Firstly, the frozen egg aspect. Although I’m increasingly coming to the conclusion that frozen or fresh, I’d probably have had problems conceiving with my own eggs even if I’d tried in my mid-30s, my experience with frozen eggs was not a positive one. That’s not to say people can’t or don’t conceive with frozen eggs. There are forums full of women who have, but instinctively I personally didn’t have a huge amount of faith in frozen eggs.

Then there was the fact that you buy a certain number of eggs but you have no way of knowing how many eggs the woman produced — was she hyper-stimulated to produce 30 or 40 that have been frozen in batches of six? Does it matter? Well, kind of me to me, yes, it does. And not just because I hate the idea of a woman being pumped full of as many drugs as possible to “maximise her output” and make a load of money for the egg bank. But from a selfish perspective, there’s a school of thought that believes that if you over-stimulate someone they might produce a lot of eggs but not all of those eggs will be good quality. If it’s you and you’ve got all the eggs to play with, that doesn’t matter so much, you’ll just end up with the decent ones making embryos, even if some of them aren’t top notch. But if you don’t get all the eggs, what if you just end up buying the dud ones?

This dividing of eggs into batches also raises the possibility of multiple siblings — the rules for egg donation are the same as for sperm donation in that one donor cannot create more than ten families — and you have to accept if you’re using donor anything that it’s very likely that your child will have half-siblings out there. But that possibility is greatly increased if a donor’s eggs are split into several batches. That’s not to say that an egg donor who is found through an agency can’t donate more than once, it’s just less likely, and that was sort of important to me.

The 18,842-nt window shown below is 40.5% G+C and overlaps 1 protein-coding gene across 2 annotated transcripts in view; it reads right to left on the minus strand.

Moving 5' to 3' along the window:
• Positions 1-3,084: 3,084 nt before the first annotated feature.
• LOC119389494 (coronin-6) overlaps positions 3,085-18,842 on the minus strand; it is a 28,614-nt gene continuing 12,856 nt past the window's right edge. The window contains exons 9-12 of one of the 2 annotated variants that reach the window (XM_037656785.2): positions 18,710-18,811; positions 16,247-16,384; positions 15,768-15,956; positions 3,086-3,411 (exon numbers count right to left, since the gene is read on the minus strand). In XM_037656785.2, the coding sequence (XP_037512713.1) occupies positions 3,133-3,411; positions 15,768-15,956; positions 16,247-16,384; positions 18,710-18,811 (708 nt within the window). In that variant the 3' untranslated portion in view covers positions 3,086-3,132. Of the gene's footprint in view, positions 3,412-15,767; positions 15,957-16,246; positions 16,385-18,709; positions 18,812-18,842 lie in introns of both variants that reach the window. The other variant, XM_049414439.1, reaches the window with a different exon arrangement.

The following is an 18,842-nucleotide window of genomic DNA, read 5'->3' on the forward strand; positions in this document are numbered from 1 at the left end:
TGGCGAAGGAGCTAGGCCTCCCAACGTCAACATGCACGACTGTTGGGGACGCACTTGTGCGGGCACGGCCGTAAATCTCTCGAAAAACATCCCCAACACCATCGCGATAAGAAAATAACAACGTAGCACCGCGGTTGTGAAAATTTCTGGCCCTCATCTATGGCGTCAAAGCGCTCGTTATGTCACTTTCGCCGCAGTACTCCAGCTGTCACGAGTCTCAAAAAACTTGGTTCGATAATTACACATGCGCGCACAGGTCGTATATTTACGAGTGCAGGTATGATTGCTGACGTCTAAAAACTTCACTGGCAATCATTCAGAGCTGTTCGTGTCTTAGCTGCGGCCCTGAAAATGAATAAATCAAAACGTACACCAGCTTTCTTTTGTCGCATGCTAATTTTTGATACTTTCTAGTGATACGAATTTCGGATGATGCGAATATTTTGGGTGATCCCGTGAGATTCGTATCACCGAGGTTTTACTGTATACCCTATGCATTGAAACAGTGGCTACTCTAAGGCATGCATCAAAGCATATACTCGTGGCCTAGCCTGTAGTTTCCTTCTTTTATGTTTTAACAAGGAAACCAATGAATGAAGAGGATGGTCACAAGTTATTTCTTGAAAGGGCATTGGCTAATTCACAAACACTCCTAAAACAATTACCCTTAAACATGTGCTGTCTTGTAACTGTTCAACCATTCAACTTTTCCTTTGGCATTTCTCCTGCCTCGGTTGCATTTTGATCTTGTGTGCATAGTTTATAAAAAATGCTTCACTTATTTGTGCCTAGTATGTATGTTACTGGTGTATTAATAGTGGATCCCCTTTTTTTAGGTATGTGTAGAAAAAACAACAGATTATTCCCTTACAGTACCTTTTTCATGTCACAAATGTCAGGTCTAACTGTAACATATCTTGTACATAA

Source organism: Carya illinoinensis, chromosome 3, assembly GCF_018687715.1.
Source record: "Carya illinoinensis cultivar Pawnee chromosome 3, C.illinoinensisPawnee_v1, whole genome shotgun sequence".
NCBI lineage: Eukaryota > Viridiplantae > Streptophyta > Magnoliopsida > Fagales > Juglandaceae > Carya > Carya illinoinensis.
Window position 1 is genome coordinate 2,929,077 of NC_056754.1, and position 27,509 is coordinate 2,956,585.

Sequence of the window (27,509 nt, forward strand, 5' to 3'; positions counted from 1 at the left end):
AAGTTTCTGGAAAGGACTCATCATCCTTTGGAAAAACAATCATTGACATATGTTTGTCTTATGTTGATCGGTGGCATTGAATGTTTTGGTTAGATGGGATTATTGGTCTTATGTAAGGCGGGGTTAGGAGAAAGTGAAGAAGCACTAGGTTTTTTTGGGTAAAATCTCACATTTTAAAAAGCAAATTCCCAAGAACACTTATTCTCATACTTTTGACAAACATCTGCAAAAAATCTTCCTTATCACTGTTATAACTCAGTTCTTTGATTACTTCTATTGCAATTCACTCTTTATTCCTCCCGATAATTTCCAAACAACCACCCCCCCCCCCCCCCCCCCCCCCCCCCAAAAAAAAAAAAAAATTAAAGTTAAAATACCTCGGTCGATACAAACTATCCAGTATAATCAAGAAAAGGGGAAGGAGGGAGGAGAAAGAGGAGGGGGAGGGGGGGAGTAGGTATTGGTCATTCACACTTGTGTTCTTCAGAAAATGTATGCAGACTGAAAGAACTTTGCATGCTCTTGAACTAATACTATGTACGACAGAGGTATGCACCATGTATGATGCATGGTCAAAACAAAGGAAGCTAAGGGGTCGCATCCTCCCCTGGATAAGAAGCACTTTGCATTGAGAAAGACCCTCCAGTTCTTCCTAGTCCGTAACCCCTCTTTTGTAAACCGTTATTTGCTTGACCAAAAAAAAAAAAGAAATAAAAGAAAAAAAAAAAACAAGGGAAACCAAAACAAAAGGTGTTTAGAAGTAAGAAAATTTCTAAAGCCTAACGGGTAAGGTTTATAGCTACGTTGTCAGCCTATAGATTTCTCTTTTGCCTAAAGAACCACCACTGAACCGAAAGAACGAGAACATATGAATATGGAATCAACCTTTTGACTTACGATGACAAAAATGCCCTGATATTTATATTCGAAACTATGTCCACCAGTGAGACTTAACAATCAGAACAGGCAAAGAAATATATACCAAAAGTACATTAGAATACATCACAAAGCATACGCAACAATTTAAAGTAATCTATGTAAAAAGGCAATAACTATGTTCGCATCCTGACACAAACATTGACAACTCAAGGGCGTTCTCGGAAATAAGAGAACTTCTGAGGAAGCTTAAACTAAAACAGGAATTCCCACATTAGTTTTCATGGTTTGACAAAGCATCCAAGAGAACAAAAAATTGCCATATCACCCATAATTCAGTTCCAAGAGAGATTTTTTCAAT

But the most important consideration for me was ethical. There’s been a lot in the press and on social media recently about the ethics of surrogacy and egg donation. About whether it exploits women, and is akin to women selling their bodies. Let’s be honest, if you’re an egg donor in the UK, where it’s illegal to donate for money and the maximum a woman can be paid is £750 of expenses, you’re hardly doing it for the cash. But equally I know that there are places that offer women free, or cut price, egg freezing or IVF if they agree to “share” their eggs. That might be seen by some as an incentive, by others as coercion, either way, I wasn’t comfortable with the idea that I might have ended up with some woman’s eggs because that was the only way that she could get an egg freezing or IVF treatment that she wouldn’t have been able to afford otherwise.

And so my decision was made. I picked an agency, we filled in a form about us, about our likes and dislikes, sent them some pictures and then, well, just waited…

4 thoughts on “Fresh v frozen, banks v agencies…

  1. Pingback: The best/weirdest summer ever… | Egged On